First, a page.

Support of adult children is impacting boomers’ finances

A “failure to launch” among many young adults has left more than half of Canadian parents financially responsible for — and sometimes financially burdened by — their adult children, according to a survey conducted on behalf of the Financial Planning Standards Council (FPSC).

In fact, says the Children and Financial Dependence survey, 51% of parents with adult children say those children still rely on them for financial support, while 45% of parents say supporting adult children impinges on their own financial goals.

Parents find that helping their children achieve post-secondary education, home ownership and financial independence can come at a price. For example, 45% of parents say that education costs will delay their retirement and 46% say it will prevent them from paying down debt.

“This is when [parents] really need an advisor to sit down and help them crunch those numbers,” says Kelley Keehn, personal finance educator and the FPSC’s consumer advocate. Often, parents want to help their children, Keehn says, but they don’t consider how withdrawing money from an RRSP or a RRIF, or borrowing money, may affect finances in the long run.

“Another consideration for advisors to talk about with their clients is the estate ramifications,” Keehn says. “These conversations are really tough for parents to have with their adult kids and I think it’s a great opportunity for advisors to bring them up proactively.”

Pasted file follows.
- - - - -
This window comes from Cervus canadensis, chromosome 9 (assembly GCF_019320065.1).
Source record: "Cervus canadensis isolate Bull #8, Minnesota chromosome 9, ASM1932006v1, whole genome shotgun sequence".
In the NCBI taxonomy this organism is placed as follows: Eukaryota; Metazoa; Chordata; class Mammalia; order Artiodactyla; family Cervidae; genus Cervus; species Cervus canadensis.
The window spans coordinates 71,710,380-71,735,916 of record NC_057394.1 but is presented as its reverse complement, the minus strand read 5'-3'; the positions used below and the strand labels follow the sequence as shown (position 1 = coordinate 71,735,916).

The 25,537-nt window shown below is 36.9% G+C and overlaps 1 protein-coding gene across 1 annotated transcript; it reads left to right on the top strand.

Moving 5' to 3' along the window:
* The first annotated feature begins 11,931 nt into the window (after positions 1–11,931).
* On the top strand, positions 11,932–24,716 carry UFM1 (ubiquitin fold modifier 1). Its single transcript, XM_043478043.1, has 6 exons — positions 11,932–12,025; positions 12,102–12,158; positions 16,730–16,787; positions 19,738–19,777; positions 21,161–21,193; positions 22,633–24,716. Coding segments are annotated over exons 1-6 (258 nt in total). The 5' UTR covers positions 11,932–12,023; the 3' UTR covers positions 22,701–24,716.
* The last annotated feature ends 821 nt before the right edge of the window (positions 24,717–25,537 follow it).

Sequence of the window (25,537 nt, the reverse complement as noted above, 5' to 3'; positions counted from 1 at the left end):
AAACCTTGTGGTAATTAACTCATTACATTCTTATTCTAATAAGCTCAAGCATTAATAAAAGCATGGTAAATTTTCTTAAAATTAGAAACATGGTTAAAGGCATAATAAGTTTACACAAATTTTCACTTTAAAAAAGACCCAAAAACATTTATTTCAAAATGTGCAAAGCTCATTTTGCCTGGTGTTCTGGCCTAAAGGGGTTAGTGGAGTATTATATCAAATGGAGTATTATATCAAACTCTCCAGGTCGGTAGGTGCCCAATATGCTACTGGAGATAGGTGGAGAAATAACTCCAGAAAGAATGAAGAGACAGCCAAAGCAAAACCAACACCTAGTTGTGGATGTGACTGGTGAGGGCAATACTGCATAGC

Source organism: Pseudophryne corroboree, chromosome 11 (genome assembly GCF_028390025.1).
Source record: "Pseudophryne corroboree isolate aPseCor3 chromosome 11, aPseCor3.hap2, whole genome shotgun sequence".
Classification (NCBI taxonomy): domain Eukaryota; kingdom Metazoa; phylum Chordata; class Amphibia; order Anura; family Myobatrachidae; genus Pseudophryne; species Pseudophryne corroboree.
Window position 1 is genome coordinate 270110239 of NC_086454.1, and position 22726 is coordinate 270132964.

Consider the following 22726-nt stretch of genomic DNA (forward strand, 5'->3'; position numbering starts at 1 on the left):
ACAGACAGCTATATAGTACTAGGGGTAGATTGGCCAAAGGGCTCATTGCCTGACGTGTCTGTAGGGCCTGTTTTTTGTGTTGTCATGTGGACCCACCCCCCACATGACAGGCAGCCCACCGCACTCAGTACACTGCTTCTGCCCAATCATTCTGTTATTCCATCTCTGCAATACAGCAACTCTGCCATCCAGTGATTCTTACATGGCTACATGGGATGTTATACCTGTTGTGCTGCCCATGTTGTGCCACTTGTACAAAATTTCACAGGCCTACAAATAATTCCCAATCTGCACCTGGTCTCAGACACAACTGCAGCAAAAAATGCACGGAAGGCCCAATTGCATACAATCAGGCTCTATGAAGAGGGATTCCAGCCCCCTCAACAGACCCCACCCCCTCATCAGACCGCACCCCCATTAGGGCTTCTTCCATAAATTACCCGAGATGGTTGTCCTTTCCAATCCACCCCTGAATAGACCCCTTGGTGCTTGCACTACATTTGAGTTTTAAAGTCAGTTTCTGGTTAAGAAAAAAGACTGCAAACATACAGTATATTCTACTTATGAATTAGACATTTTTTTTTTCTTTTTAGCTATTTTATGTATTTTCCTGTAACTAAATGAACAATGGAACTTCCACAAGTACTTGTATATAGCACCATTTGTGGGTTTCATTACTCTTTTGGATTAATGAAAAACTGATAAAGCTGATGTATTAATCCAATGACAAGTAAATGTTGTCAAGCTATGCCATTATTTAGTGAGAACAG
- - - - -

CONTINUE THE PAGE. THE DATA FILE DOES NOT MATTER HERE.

The survey indicates that “centennials” — children under the age of 18 — won’t be receiving the same level of financial support as their millennial elders. While 65% of parents with children over 18 either will or already have helped their children with a first home purchase, only 43% of those with centennial children intend to do so.

Gender also plays a role in determining which parents provide the most financial support for children. For example, 44% of men are likely to help children buy their first home, compared with 32% of women. Men are also more likely to sacrifice their own financial well-being for children; 22% of men, vs 12% of women, would postpone their retirement to help children buy a starter home.

Parents in Quebec, however, are less likely than parents in the rest of Canada to make these financial sacrifices. Only 12% of parents in Quebec said they will help their children buy a home even if it prevents them paying down debt compared with 21% of parents in other provinces.

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